Introduction

The white-tailed deer Odocoileus virginianus is the most important game species in Mexico (Ortega-Santos et al. 2011). This deer species can be found in different habitats including dry tropical forests, temperate forests, and xeric shrubland, among others (Gallina et al. 2010). In addition, this species persists in farming and ranching areas interspersed with patches of the original habitat (Mandujano et al. 2014). However, white-tailed deer populations are affected by poaching, irrational use, habitat disruption, competition for resources with domestic livestock, and incidence of parasites (Ortega-Santos et al. 2011). A proper utilization of this species requires estimating population density and its relationship with different features of the habitat, vegetation and landscape, among others (Ortiz-Martinez et al. 2005; López-Tellez et al. 2007; Medina-Torres et al. 2008; Mandujano et al. 2013; Ramos-Robles et al. 2013; Barrera-Salazar et al. 2015; García-Marmolejo et al. 2015). Unlike other regions of the country — for example the northeast (Villarreal 1999), La Michilía in Durango (Galindo-Leal and Weber 1998), the Mixteca Poblana (Villarreal-Espino 2006), and various regions of the state of Oaxaca (Mandujano 2016) — management of the white-tailed deer is not an extensive practice in the state of Veracruz; hence, a larger number of studies are required for its populations (Mandujano 2011). Investigations conducted on this species in Veracruz include topics such as the distribution of deer, habitat quality and management in Management Units for Wildlife Conservation and Sustainable Use (UMAs) (Bello and Mandujano 1994; Gallina et al. 2007; Delfín-Alfonso et al. 2009; Bolívar-Cime and Gallina 2013, Serna-Lagunes et al. 2013a, b; Contreras-Verteramo et al. 2014; Mandujano and López-Tello 2015).

The objective of this work was to estimate and compare the population density of the white-tailed deer in five locations and its relationship with variables in the different types of vegetation in a landscape of the municipality of Tantoyuca, northern Veracruz. Ethnic groups such as the Huasteco and the Nahuatl coexist in this mountainous area of the Huasteca Alta Veracruzana (Reyes 2009); 77 % of these human populations have been classified as living in poverty, under marginality conditions and under a high social gap (SEFIPLAN 2016). The main productive activities in the region are temporal agriculture and livestock raising. Similar to many regions of the state, the white-tailed deer is subjected to uncontrolled hunting. In some cases, local inhabitants complain that the deer damages crops, although there are also communities that protect and hunt it for their own consumption. However, to date there are no UMAs to exploit it legally. Consequently, the present work also aims to issue some recommendations for the protection and potential management of the white-tailed deer and its habitat in this region.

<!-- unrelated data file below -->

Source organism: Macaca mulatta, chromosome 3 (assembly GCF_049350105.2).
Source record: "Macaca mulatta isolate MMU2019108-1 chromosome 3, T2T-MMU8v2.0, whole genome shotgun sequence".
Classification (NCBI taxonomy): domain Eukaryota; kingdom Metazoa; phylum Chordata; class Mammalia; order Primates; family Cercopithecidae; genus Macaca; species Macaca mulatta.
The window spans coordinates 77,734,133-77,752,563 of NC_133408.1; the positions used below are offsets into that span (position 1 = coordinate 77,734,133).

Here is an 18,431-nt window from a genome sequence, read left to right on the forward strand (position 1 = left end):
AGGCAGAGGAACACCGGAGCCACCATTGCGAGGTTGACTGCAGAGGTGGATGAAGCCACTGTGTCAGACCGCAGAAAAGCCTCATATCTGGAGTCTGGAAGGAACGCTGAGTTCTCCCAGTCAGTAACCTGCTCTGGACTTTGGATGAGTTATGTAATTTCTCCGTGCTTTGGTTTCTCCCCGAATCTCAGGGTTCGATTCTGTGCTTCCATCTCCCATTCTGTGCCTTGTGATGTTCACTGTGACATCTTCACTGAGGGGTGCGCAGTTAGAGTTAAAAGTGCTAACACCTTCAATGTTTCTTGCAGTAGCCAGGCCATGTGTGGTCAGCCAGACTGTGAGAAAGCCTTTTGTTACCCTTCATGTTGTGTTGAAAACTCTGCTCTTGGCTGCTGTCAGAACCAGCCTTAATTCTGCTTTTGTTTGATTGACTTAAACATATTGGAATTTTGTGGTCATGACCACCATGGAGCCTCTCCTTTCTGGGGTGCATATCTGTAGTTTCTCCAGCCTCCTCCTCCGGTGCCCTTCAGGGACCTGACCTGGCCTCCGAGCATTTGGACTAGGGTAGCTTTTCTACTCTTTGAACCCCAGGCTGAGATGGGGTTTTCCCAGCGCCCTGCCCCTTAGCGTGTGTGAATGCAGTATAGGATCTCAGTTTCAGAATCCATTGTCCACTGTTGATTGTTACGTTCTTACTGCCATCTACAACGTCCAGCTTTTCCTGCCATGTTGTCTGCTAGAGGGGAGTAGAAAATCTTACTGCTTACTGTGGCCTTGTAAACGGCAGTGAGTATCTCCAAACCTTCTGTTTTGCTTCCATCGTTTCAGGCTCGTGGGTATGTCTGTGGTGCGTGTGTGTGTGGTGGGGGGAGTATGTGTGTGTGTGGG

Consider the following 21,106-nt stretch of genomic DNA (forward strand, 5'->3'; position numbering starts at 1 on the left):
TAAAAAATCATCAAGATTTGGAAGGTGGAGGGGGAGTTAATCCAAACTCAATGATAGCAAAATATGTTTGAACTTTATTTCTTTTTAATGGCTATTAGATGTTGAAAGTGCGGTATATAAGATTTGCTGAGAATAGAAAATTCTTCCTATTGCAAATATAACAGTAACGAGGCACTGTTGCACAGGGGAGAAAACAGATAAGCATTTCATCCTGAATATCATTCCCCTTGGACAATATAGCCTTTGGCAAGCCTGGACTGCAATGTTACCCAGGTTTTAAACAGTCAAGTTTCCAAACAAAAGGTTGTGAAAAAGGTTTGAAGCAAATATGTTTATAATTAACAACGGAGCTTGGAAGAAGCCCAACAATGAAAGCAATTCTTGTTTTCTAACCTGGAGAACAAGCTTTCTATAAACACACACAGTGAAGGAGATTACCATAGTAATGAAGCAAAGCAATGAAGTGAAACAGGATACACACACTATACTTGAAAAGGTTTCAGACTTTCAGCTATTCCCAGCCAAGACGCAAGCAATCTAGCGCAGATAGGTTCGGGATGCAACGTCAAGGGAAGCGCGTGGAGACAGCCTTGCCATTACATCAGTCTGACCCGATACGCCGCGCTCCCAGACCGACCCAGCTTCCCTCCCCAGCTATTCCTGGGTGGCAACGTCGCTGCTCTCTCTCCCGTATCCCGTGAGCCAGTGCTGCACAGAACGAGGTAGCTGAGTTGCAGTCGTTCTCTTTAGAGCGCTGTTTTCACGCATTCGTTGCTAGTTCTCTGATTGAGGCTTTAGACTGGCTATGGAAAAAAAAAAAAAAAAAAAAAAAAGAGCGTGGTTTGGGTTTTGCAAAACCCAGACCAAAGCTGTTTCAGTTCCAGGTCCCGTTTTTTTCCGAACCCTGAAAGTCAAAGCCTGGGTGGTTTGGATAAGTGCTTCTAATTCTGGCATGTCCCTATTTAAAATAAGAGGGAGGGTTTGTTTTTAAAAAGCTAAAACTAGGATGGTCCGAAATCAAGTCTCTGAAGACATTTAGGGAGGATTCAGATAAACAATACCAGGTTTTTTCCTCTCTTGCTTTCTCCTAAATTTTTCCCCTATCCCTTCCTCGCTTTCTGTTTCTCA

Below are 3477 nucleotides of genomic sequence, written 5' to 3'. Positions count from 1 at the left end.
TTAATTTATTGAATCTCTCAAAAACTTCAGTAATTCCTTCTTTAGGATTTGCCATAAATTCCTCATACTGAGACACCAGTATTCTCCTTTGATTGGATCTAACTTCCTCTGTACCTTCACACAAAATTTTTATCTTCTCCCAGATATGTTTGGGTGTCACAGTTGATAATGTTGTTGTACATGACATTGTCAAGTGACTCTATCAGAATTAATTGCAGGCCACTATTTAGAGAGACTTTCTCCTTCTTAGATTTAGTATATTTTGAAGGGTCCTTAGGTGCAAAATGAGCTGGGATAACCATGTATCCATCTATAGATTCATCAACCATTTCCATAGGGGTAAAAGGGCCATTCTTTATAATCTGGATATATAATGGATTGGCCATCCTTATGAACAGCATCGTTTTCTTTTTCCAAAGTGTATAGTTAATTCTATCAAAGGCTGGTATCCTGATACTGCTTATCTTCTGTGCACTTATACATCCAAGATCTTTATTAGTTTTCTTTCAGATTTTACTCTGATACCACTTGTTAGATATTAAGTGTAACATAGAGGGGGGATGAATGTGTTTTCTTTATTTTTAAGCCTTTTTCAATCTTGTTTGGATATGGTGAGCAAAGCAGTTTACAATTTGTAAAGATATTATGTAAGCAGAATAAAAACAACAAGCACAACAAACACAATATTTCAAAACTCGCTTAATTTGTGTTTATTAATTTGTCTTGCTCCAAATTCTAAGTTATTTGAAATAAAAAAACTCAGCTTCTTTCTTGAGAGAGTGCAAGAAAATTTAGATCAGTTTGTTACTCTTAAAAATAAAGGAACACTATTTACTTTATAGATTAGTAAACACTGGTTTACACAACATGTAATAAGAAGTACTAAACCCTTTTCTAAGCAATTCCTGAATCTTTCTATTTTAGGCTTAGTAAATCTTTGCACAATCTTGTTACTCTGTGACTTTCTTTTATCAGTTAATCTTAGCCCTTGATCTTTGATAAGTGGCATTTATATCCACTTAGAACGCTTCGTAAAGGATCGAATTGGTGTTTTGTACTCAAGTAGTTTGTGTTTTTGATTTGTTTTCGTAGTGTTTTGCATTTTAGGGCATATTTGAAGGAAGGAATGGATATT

Materials and Methods

Study area. The study was conducted in five locations (Chiquero, Pensador Mexicano, Porvenir, Monte Grande and Corralillo) located in the municipality of Tantoyuca in the northern portion of the state of Veracruz (Figure 1a). The municipality is located at 21° 06’ to 21° 40’ N and -97° 59’ to -98° 24’ E at an altitudinal range of 10 to 300 m. Climate is warm subhumid with a mean annual precipitation of 1200 mm and a mean annual temperature of 24 °C (INEGI 2009). The landscape lies within the Calabozo river basin, a tributary of Panuco river, and in small streams emptying into Topila estuary (INEGI 2009). The municipality has an area of 1,303 km2 and comprises 511 rural and one urban localities. The original representative vegetation in this region was sub-evergreen forest with patches of high tropical forest (Rzedowski 1978). Current land use in the municipality includes agriculture (13 %), pastureland (57 %), secondary vegetation (28 %) and urban area (< 1 %). Local economic activities include agriculture, livestock raising (cattle, pigs and sheep) and poultry (INEGI 2009). Consequently, the landscape is a mosaic of different vegetation types with varying degrees of disturbance, alternating with small patches of the original forest, pastureland and cultivated areas (Figure 1b).